Murray • A Utah mom is hepatitis-free for the first time in 27 years, thanks to a live liver donation from her son. And the procedure portends more such life-saving operations at Intermountain Medical Center in the months and years to come.

On Feb. 6, Gwen Finlayson, 63 — the wife of retiring Springville police Chief J. Scott Finlayson — received the left lobe of her son’s liver. She’d been told “several times” over the years that she would eventually need a liver transplant. But she thought she could “muscle her way through,” until it became clear she needed the transplant soon.

It’s major surgery for both a donor and a recipient, but for 37-year-old Brandon Finlayson, the procedure was the second obstacle he had to overcome.

When he offered to donate part of his liver, “my first reaction was anger,” Gwen Finlayson said, “borne of fear for my son. I knew how big this surgery was; what he would go through. I didn’t want that for him. He wasn’t sick. He didn’t need surgery. I did.”

“I wasn’t surprised,” Brandon Finlayson said. “She just didn’t want to talk about it. She’s never wanted to talk about being sick. We all knew it was the right thing to do. It just took her a long time to get on board.”

Well, it took a few days, they added. “He finally convinced me,” Gwen Finlayson said. “I’m not quite sure how he did that. He’s always been rather persuasive.”

Manuel Rodriguez-Davalos, who performed the surgery, said he would prefer not to perform live-donor transplants, but not enough organs are available from deceased donors. (According to Intermountain, there are currently about 13,000 American awaiting liver transplants.)

“One of our leaders here at Intermountain told me, ‘We have a responsibility to help others help their loved ones,’” he said. “Even if it’s hard for us to operate on someone that’s healthy, we are helping them help their loved ones. It’s a concept of altruism that is incredible.

“I told Gwen, 'You're very important, but your son is the most important patient in the hospital.'”

“Amen to that,” Gwen Finlayson interjected.

Rodriguez-Davalos, medical director of Intermountain’s live-donor transplant program, got a bit of help from biomechanical engineer Rami Shorti and his team.

Using imaging of Brandon Finlayson’s liver, they created a plastic replica with a 3-D printer so Rodriguez-Davalos could plan for the surgery before the procedure began. “They get to look at and get insight from the model,” Shorti said.

“I love this,” Rodriguez-Davalos said. He even carries models in his back pocket and pulls them out to study before operations. “It gives you like a great visual of the anatomy.”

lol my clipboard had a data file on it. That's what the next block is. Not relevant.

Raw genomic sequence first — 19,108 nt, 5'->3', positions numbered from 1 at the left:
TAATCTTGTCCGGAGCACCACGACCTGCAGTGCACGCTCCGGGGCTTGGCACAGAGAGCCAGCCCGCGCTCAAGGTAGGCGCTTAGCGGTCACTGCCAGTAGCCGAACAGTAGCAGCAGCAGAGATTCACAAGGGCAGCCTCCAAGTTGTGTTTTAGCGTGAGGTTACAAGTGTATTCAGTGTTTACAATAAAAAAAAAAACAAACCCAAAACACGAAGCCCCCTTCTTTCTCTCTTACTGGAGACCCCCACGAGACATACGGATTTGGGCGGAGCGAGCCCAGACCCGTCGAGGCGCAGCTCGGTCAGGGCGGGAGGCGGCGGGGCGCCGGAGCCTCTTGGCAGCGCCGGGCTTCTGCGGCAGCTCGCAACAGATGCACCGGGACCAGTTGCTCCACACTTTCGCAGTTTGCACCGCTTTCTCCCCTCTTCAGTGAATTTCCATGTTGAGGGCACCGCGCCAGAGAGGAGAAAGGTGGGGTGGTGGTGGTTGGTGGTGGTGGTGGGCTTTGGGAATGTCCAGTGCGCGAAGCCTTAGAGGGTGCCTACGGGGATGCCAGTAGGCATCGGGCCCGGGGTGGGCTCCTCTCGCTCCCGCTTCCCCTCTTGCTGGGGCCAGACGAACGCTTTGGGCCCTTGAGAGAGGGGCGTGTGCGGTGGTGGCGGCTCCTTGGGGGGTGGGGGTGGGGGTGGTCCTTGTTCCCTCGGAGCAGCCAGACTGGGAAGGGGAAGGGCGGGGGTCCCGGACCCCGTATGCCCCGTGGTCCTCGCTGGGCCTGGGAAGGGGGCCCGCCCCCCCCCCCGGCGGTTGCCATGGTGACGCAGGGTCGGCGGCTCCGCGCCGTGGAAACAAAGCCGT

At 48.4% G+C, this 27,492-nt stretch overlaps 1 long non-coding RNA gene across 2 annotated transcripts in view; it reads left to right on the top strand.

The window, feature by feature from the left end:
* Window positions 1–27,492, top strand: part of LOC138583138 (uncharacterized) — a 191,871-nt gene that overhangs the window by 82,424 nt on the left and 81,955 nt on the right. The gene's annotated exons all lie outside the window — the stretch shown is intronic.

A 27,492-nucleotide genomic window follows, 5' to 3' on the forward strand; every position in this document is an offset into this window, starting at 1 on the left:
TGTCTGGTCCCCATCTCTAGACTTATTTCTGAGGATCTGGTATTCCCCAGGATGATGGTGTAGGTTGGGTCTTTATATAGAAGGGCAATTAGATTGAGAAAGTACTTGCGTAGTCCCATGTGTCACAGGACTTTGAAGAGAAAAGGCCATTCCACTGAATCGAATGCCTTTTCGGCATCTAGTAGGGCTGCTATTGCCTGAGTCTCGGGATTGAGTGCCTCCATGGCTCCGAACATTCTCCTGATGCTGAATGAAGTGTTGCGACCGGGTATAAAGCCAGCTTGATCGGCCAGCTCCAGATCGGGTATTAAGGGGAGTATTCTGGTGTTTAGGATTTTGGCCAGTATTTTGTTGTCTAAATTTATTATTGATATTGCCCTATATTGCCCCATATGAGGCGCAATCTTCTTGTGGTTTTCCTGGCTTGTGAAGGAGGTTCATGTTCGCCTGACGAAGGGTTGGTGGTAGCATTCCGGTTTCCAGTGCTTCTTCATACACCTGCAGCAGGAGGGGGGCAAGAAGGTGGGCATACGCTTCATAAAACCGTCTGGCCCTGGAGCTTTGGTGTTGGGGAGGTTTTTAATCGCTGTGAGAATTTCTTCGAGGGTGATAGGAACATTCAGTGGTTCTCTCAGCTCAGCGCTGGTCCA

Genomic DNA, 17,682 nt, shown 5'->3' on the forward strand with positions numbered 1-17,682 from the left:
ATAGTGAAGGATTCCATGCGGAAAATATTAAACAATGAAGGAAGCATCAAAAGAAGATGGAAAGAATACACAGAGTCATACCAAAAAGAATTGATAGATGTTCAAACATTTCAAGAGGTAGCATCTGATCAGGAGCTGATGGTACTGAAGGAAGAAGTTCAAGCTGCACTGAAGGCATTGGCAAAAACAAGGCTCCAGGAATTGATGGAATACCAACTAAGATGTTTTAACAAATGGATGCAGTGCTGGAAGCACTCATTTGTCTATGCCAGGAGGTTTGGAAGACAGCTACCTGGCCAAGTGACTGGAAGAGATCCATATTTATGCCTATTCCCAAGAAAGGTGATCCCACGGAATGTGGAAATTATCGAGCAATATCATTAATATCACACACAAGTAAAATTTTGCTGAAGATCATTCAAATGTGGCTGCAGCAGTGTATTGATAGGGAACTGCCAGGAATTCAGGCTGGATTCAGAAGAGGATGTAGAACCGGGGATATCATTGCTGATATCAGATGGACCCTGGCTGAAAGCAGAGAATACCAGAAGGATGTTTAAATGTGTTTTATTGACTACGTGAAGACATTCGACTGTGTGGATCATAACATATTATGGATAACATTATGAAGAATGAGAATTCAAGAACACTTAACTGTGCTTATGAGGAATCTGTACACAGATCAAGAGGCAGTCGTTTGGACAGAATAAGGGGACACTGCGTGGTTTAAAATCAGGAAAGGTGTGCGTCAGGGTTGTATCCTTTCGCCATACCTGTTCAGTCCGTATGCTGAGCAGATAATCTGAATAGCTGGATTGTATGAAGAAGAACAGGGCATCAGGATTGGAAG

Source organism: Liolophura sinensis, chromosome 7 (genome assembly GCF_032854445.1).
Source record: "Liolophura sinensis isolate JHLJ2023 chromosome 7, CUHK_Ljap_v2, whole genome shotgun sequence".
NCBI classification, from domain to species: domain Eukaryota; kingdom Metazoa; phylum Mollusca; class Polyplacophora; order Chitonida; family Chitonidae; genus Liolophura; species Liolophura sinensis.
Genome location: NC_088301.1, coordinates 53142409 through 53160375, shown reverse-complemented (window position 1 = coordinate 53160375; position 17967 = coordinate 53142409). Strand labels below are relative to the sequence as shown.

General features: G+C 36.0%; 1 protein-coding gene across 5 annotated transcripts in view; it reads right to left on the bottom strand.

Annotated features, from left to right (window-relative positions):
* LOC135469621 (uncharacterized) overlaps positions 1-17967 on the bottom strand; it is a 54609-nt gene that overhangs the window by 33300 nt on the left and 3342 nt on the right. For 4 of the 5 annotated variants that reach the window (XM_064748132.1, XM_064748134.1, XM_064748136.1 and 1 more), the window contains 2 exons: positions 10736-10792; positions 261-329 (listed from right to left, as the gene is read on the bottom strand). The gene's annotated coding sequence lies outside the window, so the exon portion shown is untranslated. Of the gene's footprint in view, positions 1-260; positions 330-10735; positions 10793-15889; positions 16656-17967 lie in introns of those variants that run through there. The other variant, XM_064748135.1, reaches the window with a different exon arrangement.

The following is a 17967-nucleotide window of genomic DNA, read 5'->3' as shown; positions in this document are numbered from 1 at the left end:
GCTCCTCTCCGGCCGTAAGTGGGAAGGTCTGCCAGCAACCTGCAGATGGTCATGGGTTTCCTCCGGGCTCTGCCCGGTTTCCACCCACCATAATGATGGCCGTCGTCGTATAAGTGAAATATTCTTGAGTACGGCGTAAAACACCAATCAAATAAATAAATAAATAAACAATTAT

The Finlaysons’ surgeries were the first left-lobe, live-donor liver transplant in Utah. A spokeswoman for University of Utah Health said that system has performed right-lobe, live-donor liver transplants.

Studies have shown that left-lobe transplants are easier on donors because it represents about 40 percent of the organ. But they’re the exception, not the rule, in the United States. Why don’t all transplants use the left lobe?

“A lot of it has to do with how sick the patient is,” Rodriguez-Davalos said. “The sicker you are, the more liver you need. So the idea is that if you need a live donor, you should be doing them earlier.”

It's also a matter of anatomy, he said. Every liver is different, and the position of the blood vessels may make it safer to take the right lobe. “Sometimes it's the only option.”

In either case, the donor's remaining liver will grow back.

“The liver is an amazing organ. Within three months — so by now — Brandon's liver has probably regenerated 80 percent of what he gave,” Rodriguez-Davalos said. Eventually, it will grow back to its original size — perhaps even slightly larger than it was before the surgery.

And the so-far successful transplant is a sign of things to come. Rodriguez-Davalos said he expects to perform more left-lobe live transplants at Intermountain, and he expects that number to grow across the country.

“This is not only for [donors'] safety, but also the fact that they can recover much faster,” he said. “Some of our donors are going home in four or five days. Sometimes they're begging us to go home in three days because they all have this amazing personality.”

Brandon Finlayson is back at work, well on his way to recovery. Gwen Finlayson is taking medication to keep her body from rejecting her new liver and to prevent a recurrence of autoimmune disease. “But I’m happy to tell you at this moment I do not have autoimmune hepatitis. I do not have liver disease that I had for 27 years,” she said.

And she and her husband, Scott, plan to travel, spend time with their four children and 21 grandchildren, do volunteer work “and get on with life,” she said. “I look to the future with hope, instead of thinking, ‘How sick am I going to be then?’”